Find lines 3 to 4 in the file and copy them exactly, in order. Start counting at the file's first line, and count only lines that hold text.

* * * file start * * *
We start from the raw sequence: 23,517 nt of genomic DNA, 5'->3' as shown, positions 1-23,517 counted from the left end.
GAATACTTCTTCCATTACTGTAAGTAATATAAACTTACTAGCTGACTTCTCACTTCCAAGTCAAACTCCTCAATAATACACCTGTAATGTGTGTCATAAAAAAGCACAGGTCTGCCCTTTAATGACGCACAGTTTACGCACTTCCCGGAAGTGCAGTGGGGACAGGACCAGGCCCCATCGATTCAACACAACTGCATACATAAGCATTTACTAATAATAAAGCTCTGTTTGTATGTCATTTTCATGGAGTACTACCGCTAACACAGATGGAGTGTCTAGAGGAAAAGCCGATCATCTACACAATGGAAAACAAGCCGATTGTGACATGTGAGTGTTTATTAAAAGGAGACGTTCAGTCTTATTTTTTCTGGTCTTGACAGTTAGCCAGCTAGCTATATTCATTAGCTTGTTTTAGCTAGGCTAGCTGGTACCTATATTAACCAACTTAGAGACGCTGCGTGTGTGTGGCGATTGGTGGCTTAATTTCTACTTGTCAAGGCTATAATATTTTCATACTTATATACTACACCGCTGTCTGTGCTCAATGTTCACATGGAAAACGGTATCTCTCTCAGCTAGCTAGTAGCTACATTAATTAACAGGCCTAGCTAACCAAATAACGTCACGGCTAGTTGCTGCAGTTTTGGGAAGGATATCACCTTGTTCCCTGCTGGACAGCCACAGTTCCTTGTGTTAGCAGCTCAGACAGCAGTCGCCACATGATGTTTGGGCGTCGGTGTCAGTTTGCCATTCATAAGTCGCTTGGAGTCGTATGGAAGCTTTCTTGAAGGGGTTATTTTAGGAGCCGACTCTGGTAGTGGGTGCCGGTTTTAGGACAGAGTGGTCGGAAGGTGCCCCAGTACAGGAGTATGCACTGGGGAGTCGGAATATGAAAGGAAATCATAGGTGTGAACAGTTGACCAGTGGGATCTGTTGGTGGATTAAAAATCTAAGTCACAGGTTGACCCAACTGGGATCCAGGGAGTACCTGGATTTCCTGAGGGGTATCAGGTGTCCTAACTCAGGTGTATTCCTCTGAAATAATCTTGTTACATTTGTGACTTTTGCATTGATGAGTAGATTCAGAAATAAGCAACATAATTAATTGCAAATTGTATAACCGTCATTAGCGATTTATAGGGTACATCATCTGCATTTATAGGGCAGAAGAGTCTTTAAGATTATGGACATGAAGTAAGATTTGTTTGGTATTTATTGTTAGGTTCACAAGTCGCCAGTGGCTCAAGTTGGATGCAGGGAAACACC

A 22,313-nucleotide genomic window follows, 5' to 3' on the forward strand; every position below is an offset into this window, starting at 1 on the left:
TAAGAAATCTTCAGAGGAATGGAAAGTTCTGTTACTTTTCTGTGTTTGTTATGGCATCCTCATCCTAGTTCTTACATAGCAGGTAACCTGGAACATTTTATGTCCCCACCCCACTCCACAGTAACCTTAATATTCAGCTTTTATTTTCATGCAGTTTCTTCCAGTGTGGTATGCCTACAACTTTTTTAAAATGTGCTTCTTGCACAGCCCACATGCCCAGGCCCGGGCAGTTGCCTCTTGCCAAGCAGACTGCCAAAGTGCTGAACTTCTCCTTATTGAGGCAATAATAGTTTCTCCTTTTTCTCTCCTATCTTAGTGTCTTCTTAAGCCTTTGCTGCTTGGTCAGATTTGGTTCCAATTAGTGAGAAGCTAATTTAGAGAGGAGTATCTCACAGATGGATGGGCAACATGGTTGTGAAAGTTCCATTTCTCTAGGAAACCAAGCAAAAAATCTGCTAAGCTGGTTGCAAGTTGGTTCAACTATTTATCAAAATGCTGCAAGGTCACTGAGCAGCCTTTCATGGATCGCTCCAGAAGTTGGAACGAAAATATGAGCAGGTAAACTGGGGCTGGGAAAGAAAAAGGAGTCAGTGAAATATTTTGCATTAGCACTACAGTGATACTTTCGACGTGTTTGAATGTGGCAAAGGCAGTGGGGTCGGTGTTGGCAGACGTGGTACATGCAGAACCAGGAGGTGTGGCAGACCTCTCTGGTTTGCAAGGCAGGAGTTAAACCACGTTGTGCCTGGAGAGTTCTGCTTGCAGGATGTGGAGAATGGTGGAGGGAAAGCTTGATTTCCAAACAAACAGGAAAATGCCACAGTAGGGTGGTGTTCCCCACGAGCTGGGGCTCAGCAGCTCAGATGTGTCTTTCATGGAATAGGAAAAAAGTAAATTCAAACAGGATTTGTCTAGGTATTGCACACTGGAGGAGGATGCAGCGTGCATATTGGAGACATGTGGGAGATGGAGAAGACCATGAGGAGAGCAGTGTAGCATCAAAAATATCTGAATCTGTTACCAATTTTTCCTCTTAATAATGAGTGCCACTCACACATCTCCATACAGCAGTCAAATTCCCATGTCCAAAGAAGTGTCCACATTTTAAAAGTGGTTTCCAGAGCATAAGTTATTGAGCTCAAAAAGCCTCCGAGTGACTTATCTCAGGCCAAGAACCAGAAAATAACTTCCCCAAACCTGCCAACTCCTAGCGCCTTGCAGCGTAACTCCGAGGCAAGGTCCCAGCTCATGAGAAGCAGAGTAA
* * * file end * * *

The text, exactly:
A 22,313-nucleotide genomic window follows, 5' to 3' on the forward strand; every position below is an offset into this window, starting at 1 on the left:
TAAGAAATCTTCAGAGGAATGGAAAGTTCTGTTACTTTTCTGTGTTTGTTATGGCATCCTCATCCTAGTTCTTACATAGCAGGTAACCTGGAACATTTTATGTCCCCACCCCACTCCACAGTAACCTTAATATTCAGCTTTTATTTTCATGCAGTTTCTTCCAGTGTGGTATGCCTACAACTTTTTTAAAATGTGCTTCTTGCACAGCCCACATGCCCAGGCCCGGGCAGTTGCCTCTTGCCAAGCAGACTGCCAAAGTGCTGAACTTCTCCTTATTGAGGCAATAATAGTTTCTCCTTTTTCTCTCCTATCTTAGTGTCTTCTTAAGCCTTTGCTGCTTGGTCAGATTTGGTTCCAATTAGTGAGAAGCTAATTTAGAGAGGAGTATCTCACAGATGGATGGGCAACATGGTTGTGAAAGTTCCATTTCTCTAGGAAACCAAGCAAAAAATCTGCTAAGCTGGTTGCAAGTTGGTTCAACTATTTATCAAAATGCTGCAAGGTCACTGAGCAGCCTTTCATGGATCGCTCCAGAAGTTGGAACGAAAATATGAGCAGGTAAACTGGGGCTGGGAAAGAAAAAGGAGTCAGTGAAATATTTTGCATTAGCACTACAGTGATACTTTCGACGTGTTTGAATGTGGCAAAGGCAGTGGGGTCGGTGTTGGCAGACGTGGTACATGCAGAACCAGGAGGTGTGGCAGACCTCTCTGGTTTGCAAGGCAGGAGTTAAACCACGTTGTGCCTGGAGAGTTCTGCTTGCAGGATGTGGAGAATGGTGGAGGGAAAGCTTGATTTCCAAACAAACAGGAAAATGCCACAGTAGGGTGGTGTTCCCCACGAGCTGGGGCTCAGCAGCTCAGATGTGTCTTTCATGGAATAGGAAAAAAGTAAATTCAAACAGGATTTGTCTAGGTATTGCACACTGGAGGAGGATGCAGCGTGCATATTGGAGACATGTGGGAGATGGAGAAGACCATGAGGAGAGCAGTGTAGCATCAAAAATATCTGAATCTGTTACCAATTTTTCCTCTTAATAATGAGTGCCACTCACACATCTCCATACAGCAGTCAAATTCCCATGTCCAAAGAAGTGTCCACATTTTAAAAGTGGTTTCCAGAGCATAAGTTATTGAGCTCAAAAAGCCTCCGAGTGACTTATCTCAGGCCAAGAACCAGAAAATAACTTCCCCAAACCTGCCAACTCCTAGCGCCTTGCAGCGTAACTCCGAGGCAAGGTCCCAGCTCATGAGAAGCAGAGTAA